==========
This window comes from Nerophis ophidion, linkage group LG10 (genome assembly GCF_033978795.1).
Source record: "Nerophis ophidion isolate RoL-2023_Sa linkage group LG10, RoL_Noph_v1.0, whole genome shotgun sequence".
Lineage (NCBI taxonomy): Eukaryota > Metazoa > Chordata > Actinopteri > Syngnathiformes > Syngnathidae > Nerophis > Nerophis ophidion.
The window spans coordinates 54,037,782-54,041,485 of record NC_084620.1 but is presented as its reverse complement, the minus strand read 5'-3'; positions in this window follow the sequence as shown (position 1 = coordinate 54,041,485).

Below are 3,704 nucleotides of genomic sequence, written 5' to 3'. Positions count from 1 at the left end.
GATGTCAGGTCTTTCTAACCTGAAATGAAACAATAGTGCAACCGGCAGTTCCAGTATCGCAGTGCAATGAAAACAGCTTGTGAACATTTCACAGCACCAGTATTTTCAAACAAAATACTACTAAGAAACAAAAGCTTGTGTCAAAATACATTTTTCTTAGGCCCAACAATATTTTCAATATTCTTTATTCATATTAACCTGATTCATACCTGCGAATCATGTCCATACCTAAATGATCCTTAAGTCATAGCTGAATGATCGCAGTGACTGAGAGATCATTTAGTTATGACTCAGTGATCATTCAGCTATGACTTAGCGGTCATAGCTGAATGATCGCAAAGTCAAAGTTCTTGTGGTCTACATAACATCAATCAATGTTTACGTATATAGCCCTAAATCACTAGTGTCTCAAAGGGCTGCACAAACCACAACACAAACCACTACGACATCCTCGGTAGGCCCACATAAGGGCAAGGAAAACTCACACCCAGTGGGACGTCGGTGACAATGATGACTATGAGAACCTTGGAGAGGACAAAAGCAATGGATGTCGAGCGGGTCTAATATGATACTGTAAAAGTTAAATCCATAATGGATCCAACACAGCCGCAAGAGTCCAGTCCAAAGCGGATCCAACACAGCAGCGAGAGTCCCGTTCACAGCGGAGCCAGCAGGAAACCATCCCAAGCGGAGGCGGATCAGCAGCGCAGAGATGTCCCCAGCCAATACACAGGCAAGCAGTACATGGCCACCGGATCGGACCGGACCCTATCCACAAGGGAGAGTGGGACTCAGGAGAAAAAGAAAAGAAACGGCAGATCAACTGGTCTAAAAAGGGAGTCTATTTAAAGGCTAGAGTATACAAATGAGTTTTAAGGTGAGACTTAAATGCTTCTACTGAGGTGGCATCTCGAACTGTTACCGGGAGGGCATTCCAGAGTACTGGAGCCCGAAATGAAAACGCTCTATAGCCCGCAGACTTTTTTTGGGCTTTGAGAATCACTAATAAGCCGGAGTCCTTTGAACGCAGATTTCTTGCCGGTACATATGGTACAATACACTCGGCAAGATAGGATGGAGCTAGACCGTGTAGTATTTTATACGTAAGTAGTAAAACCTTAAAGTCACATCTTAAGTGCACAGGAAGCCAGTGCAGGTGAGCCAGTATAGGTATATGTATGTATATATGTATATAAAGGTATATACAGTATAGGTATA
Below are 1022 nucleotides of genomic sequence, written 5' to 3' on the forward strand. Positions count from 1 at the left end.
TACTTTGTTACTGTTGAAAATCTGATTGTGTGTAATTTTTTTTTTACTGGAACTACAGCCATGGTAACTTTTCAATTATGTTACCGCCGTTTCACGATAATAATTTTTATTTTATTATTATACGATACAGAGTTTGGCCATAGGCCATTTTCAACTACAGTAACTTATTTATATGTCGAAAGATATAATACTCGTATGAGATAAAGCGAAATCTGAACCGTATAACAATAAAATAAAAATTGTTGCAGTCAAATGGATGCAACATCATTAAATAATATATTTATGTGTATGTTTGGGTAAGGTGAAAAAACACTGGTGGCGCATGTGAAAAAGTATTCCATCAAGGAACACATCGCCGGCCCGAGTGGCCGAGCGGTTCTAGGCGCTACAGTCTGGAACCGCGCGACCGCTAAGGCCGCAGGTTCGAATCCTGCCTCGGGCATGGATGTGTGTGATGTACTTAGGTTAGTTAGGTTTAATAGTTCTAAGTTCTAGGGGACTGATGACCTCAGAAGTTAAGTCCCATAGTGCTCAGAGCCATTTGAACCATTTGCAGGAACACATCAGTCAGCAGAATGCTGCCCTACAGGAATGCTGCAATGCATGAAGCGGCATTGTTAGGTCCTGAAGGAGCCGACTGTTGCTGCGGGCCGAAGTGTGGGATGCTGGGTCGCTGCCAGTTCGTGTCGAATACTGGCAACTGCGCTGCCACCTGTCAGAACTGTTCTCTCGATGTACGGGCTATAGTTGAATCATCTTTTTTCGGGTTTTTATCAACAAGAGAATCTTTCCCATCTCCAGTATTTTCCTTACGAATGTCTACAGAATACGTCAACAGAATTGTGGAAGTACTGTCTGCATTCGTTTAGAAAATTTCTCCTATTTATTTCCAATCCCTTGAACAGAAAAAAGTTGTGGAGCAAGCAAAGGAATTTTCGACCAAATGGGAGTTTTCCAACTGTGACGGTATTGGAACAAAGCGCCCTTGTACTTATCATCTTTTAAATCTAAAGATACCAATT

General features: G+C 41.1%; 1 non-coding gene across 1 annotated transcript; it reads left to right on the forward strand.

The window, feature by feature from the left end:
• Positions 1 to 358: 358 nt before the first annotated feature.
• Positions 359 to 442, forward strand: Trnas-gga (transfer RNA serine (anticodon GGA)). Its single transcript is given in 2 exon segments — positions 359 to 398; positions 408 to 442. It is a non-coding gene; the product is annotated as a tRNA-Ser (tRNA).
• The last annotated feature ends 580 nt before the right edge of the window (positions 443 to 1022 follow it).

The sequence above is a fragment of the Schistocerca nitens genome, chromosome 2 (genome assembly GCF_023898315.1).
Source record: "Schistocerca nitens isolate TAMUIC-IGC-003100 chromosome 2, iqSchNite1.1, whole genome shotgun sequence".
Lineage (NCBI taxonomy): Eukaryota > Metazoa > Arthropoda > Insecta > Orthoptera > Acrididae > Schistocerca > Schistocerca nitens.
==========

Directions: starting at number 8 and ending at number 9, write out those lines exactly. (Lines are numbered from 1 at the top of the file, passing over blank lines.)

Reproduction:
TACTTTGTTACTGTTGAAAATCTGATTGTGTGTAATTTTTTTTTTACTGGAACTACAGCCATGGTAACTTTTCAATTATGTTACCGCCGTTTCACGATAATAATTTTTATTTTATTATTATACGATACAGAGTTTGGCCATAGGCCATTTTCAACTACAGTAACTTATTTATATGTCGAAAGATATAATACTCGTATGAGATAAAGCGAAATCTGAACCGTATAACAATAAAATAAAAATTGTTGCAGTCAAATGGATGCAACATCATTAAATAATATATTTATGTGTATGTTTGGGTAAGGTGAAAAAACACTGGTGGCGCATGTGAAAAAGTATTCCATCAAGGAACACATCGCCGGCCCGAGTGGCCGAGCGGTTCTAGGCGCTACAGTCTGGAACCGCGCGACCGCTAAGGCCGCAGGTTCGAATCCTGCCTCGGGCATGGATGTGTGTGATGTACTTAGGTTAGTTAGGTTTAATAGTTCTAAGTTCTAGGGGACTGATGACCTCAGAAGTTAAGTCCCATAGTGCTCAGAGCCATTTGAACCATTTGCAGGAACACATCAGTCAGCAGAATGCTGCCCTACAGGAATGCTGCAATGCATGAAGCGGCATTGTTAGGTCCTGAAGGAGCCGACTGTTGCTGCGGGCCGAAGTGTGGGATGCTGGGTCGCTGCCAGTTCGTGTCGAATACTGGCAACTGCGCTGCCACCTGTCAGAACTGTTCTCTCGATGTACGGGCTATAGTTGAATCATCTTTTTTCGGGTTTTTATCAACAAGAGAATCTTTCCCATCTCCAGTATTTTCCTTACGAATGTCTACAGAATACGTCAACAGAATTGTGGAAGTACTGTCTGCATTCGTTTAGAAAATTTCTCCTATTTATTTCCAATCCCTTGAACAGAAAAAAGTTGTGGAGCAAGCAAAGGAATTTTCGACCAAATGGGAGTTTTCCAACTGTGACGGTATTGGAACAAAGCGCCCTTGTACTTATCATCTTTTAAATCTAAAGATACCAATT

General features: G+C 41.1%; 1 non-coding gene across 1 annotated transcript; it reads left to right on the forward strand.